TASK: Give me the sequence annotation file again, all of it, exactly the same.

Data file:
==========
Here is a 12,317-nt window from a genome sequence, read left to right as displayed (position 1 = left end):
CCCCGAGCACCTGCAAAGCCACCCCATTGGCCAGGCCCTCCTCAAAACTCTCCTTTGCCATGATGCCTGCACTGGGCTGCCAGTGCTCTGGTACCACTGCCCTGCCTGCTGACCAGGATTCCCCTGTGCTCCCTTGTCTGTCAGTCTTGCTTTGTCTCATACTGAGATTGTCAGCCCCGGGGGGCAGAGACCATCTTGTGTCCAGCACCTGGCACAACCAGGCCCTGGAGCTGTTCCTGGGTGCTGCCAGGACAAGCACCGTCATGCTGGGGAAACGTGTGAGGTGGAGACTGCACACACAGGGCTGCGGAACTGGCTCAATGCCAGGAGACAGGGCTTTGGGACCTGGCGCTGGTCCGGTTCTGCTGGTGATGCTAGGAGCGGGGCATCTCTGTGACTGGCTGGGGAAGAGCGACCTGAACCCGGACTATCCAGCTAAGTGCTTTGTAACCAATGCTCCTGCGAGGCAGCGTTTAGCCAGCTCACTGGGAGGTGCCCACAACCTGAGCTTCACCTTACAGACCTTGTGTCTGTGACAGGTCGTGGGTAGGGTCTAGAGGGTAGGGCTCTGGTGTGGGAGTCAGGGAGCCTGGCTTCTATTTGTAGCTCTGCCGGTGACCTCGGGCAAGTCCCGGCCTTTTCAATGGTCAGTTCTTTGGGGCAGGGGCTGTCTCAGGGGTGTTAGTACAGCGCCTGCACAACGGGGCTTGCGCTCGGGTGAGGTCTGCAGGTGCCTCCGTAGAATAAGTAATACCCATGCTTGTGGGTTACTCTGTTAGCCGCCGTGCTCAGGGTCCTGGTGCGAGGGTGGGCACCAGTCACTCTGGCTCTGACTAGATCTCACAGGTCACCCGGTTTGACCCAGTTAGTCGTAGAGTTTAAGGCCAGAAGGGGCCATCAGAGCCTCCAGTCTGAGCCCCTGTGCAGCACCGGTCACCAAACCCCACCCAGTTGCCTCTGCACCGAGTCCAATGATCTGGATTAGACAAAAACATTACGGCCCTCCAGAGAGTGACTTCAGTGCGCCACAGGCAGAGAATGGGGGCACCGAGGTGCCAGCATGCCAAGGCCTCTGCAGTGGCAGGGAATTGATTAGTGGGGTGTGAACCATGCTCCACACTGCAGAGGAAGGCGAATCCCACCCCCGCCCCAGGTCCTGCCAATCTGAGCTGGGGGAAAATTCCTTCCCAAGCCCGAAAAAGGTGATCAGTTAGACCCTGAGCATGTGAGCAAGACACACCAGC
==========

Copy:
Here is a 12,317-nt window from a genome sequence, read left to right as displayed (position 1 = left end):
CCCCGAGCACCTGCAAAGCCACCCCATTGGCCAGGCCCTCCTCAAAACTCTCCTTTGCCATGATGCCTGCACTGGGCTGCCAGTGCTCTGGTACCACTGCCCTGCCTGCTGACCAGGATTCCCCTGTGCTCCCTTGTCTGTCAGTCTTGCTTTGTCTCATACTGAGATTGTCAGCCCCGGGGGGCAGAGACCATCTTGTGTCCAGCACCTGGCACAACCAGGCCCTGGAGCTGTTCCTGGGTGCTGCCAGGACAAGCACCGTCATGCTGGGGAAACGTGTGAGGTGGAGACTGCACACACAGGGCTGCGGAACTGGCTCAATGCCAGGAGACAGGGCTTTGGGACCTGGCGCTGGTCCGGTTCTGCTGGTGATGCTAGGAGCGGGGCATCTCTGTGACTGGCTGGGGAAGAGCGACCTGAACCCGGACTATCCAGCTAAGTGCTTTGTAACCAATGCTCCTGCGAGGCAGCGTTTAGCCAGCTCACTGGGAGGTGCCCACAACCTGAGCTTCACCTTACAGACCTTGTGTCTGTGACAGGTCGTGGGTAGGGTCTAGAGGGTAGGGCTCTGGTGTGGGAGTCAGGGAGCCTGGCTTCTATTTGTAGCTCTGCCGGTGACCTCGGGCAAGTCCCGGCCTTTTCAATGGTCAGTTCTTTGGGGCAGGGGCTGTCTCAGGGGTGTTAGTACAGCGCCTGCACAACGGGGCTTGCGCTCGGGTGAGGTCTGCAGGTGCCTCCGTAGAATAAGTAATACCCATGCTTGTGGGTTACTCTGTTAGCCGCCGTGCTCAGGGTCCTGGTGCGAGGGTGGGCACCAGTCACTCTGGCTCTGACTAGATCTCACAGGTCACCCGGTTTGACCCAGTTAGTCGTAGAGTTTAAGGCCAGAAGGGGCCATCAGAGCCTCCAGTCTGAGCCCCTGTGCAGCACCGGTCACCAAACCCCACCCAGTTGCCTCTGCACCGAGTCCAATGATCTGGATTAGACAAAAACATTACGGCCCTCCAGAGAGTGACTTCAGTGCGCCACAGGCAGAGAATGGGGGCACCGAGGTGCCAGCATGCCAAGGCCTCTGCAGTGGCAGGGAATTGATTAGTGGGGTGTGAACCATGCTCCACACTGCAGAGGAAGGCGAATCCCACCCCCGCCCCAGGTCCTGCCAATCTGAGCTGGGGGAAAATTCCTTCCCAAGCCCGAAAAAGGTGATCAGTTAGACCCTGAGCATGTGAGCAAGACACACCAGC